Lecture: "Bible and Empire: The Old Testament in the Spanish Monarchy, from Columbus to the Wars of Independence” with Jorge Cañizares-Esguerra

Tuesday, December 2, 2014 • 12:30PM - 1:30PM • Hesburgh Center C103

The Spanish Monarchy once spanned the world, from Manila to Ceuta, from Benguela to Goa. Was this the universal monarchy Daniel's dreams once prophesied? Seeking to purge the Reformation from our understanding of the past, this lecture reckons with the Old Testament as a formidable cultural force in shaping the early-modern Catholic empire and the multiple and contested understandings of time, space, gender, race, and political power vying within.
Jorge Cañizares-Esguerra (PhD, University of Wisconsin at Madison) is the Alice Drysdale Sheffield Professor of History at the University of Texas at Austin. A Kellogg visiting fellow for the 2014–15 academic year, his research encompasses early modern Atlantic history, history of science and colonialism, history of knowledge, and colonial Spanish and British America.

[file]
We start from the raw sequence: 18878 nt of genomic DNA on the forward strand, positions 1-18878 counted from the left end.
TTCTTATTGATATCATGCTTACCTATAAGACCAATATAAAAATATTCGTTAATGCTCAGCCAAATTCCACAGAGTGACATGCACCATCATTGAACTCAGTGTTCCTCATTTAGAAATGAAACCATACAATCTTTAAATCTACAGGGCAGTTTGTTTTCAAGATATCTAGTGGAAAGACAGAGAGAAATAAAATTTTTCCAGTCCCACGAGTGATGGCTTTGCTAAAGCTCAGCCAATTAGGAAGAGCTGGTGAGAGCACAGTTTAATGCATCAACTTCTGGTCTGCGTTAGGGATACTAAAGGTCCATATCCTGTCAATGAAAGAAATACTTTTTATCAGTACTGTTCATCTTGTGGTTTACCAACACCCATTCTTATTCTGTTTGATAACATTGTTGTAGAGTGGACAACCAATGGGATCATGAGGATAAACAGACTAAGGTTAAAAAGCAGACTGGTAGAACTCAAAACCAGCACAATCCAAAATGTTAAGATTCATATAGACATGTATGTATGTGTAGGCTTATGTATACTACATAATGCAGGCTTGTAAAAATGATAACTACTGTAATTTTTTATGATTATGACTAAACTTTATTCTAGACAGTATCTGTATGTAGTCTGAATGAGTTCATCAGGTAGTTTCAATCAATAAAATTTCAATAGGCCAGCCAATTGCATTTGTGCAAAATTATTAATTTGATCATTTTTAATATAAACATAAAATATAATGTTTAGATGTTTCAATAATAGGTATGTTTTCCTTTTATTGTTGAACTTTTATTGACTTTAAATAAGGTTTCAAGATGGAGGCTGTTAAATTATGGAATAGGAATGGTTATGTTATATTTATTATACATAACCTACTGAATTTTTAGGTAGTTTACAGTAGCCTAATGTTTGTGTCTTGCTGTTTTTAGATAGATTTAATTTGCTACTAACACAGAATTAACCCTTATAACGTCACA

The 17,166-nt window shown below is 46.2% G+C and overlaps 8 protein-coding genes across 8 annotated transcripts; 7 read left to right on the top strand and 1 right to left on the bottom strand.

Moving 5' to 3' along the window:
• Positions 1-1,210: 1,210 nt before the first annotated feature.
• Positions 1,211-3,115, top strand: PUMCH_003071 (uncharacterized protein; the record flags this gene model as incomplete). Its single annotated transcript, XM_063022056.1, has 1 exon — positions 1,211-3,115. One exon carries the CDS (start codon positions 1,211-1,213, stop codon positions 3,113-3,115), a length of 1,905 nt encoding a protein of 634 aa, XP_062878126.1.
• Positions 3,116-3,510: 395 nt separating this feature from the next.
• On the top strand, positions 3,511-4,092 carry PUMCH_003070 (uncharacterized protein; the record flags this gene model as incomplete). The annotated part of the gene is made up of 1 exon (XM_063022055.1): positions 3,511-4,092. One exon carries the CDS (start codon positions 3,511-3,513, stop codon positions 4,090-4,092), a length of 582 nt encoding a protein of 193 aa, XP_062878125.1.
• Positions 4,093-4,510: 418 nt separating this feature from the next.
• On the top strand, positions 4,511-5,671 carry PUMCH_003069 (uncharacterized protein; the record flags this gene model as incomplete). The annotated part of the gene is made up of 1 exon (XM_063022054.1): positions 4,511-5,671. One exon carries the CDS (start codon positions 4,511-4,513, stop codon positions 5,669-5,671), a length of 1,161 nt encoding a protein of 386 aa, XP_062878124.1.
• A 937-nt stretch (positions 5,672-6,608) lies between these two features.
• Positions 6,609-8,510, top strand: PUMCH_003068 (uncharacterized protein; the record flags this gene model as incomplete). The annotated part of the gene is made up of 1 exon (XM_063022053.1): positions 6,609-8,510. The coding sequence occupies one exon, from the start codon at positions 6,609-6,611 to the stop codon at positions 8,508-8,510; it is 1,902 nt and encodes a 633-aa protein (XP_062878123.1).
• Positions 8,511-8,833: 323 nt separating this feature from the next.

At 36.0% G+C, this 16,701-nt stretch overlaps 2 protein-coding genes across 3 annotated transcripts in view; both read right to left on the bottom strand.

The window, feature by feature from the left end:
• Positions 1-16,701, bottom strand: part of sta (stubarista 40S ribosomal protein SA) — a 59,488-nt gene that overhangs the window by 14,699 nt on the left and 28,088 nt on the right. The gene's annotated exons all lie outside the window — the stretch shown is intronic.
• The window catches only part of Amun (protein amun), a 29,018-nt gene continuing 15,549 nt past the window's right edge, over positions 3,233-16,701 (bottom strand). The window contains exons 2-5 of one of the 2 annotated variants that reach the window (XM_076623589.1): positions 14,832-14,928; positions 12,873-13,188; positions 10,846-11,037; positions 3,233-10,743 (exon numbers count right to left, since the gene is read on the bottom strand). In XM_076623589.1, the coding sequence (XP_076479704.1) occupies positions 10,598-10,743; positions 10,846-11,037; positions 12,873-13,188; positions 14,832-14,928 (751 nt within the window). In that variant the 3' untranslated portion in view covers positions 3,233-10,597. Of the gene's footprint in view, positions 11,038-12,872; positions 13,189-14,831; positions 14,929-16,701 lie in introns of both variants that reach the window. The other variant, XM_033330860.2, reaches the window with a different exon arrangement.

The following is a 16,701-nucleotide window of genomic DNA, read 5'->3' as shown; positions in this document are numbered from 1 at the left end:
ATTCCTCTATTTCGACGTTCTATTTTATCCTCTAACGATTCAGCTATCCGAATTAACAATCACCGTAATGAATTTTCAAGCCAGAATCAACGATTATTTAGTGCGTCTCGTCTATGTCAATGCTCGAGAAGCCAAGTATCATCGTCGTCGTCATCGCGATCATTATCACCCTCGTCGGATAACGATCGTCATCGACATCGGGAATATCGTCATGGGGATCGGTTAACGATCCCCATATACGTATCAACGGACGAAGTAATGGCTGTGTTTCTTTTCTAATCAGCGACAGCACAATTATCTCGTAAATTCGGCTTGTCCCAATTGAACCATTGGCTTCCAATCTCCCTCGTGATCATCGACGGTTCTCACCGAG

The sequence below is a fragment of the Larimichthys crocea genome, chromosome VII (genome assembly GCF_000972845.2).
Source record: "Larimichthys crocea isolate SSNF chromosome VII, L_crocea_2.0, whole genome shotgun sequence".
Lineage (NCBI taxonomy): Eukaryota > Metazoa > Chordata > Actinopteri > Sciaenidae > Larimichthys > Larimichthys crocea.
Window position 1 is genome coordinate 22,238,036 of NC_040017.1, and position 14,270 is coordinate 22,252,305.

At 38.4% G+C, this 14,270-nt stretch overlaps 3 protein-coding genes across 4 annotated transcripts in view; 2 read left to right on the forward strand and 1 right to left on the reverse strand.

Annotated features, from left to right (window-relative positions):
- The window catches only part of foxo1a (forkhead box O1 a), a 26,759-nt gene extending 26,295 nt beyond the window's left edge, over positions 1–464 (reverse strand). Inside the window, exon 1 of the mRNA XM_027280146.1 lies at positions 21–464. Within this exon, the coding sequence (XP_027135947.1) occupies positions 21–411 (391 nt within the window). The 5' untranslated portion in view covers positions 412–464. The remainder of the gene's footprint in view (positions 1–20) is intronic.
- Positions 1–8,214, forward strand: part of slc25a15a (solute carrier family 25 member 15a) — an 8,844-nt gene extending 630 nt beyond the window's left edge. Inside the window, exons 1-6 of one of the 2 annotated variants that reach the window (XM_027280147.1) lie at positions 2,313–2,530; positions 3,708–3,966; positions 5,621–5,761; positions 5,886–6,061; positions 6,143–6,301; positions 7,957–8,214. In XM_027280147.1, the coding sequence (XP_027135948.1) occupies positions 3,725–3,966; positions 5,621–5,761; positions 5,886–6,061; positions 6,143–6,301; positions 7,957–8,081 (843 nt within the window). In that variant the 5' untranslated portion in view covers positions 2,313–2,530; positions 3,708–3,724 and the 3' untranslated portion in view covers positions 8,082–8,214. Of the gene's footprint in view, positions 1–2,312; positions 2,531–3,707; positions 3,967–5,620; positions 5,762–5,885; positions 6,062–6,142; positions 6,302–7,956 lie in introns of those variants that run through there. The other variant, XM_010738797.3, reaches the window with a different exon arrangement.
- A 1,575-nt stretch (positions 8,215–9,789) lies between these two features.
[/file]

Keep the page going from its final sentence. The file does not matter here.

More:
At Kellogg, Cañizares-Esguerra will work on the book manuscript, “Bible and Empire: The Old Testament in the Spanish Monarchy, from Columbus to the Wars of Independence,” which explores how the Old Testament shaped the culture of the global Spanish monarchy, impacting understandings of empire, gender, race, and religion. The work seeks to resurrect cultural dimensions of Spanish America that radically challenge many of our assumptions about the colonial legacy.
His award-winning books include Puritan Conquistadors (2006) and Nature, Empire, and Nation: Explorations of the History of Science in the Iberian World (2007), both from Stanford University Press, and The Black Urban Atlantic in the Age of the Slave Trade (coedited, University of Pennsylvania Press, 2013). How to Write the History of the New World: Histories, Epistemologies, and Identities in the Eighteenth-Century Atlantic World (Stanford University Press, 2001) received two American Historical Association awards—the James A. Rawley Prize in Atlantic History and the John Edwin Fagg Prize for Spanish and Latin American History—and was cited among the best books of the year by The Economist.